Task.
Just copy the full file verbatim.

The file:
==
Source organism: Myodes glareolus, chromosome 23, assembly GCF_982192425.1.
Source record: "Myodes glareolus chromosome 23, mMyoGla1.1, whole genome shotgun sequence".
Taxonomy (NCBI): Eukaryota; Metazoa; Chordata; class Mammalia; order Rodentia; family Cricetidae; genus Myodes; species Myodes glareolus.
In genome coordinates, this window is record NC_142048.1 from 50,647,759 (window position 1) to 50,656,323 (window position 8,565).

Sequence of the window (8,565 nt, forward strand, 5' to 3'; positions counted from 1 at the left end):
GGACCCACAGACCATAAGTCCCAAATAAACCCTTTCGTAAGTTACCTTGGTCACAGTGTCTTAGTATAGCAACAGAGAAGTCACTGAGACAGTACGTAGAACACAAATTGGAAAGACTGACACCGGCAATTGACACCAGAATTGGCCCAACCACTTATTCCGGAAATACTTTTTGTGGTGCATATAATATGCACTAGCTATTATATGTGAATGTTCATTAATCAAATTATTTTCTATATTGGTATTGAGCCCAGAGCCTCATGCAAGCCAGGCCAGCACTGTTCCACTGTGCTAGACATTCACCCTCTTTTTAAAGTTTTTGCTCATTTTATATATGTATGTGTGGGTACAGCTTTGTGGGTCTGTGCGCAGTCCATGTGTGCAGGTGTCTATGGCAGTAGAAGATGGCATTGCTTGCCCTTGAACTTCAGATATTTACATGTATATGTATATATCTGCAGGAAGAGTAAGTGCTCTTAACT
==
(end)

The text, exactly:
Source organism: Myodes glareolus, chromosome 23, assembly GCF_982192425.1.
Source record: "Myodes glareolus chromosome 23, mMyoGla1.1, whole genome shotgun sequence".
Taxonomy (NCBI): Eukaryota; Metazoa; Chordata; class Mammalia; order Rodentia; family Cricetidae; genus Myodes; species Myodes glareolus.
In genome coordinates, this window is record NC_142048.1 from 50,647,759 (window position 1) to 50,656,323 (window position 8,565).

Sequence of the window (8,565 nt, forward strand, 5' to 3'; positions counted from 1 at the left end):
GGACCCACAGACCATAAGTCCCAAATAAACCCTTTCGTAAGTTACCTTGGTCACAGTGTCTTAGTATAGCAACAGAGAAGTCACTGAGACAGTACGTAGAACACAAATTGGAAAGACTGACACCGGCAATTGACACCAGAATTGGCCCAACCACTTATTCCGGAAATACTTTTTGTGGTGCATATAATATGCACTAGCTATTATATGTGAATGTTCATTAATCAAATTATTTTCTATATTGGTATTGAGCCCAGAGCCTCATGCAAGCCAGGCCAGCACTGTTCCACTGTGCTAGACATTCACCCTCTTTTTAAAGTTTTTGCTCATTTTATATATGTATGTGTGGGTACAGCTTTGTGGGTCTGTGCGCAGTCCATGTGTGCAGGTGTCTATGGCAGTAGAAGATGGCATTGCTTGCCCTTGAACTTCAGATATTTACATGTATATGTATATATCTGCAGGAAGAGTAAGTGCTCTTAACT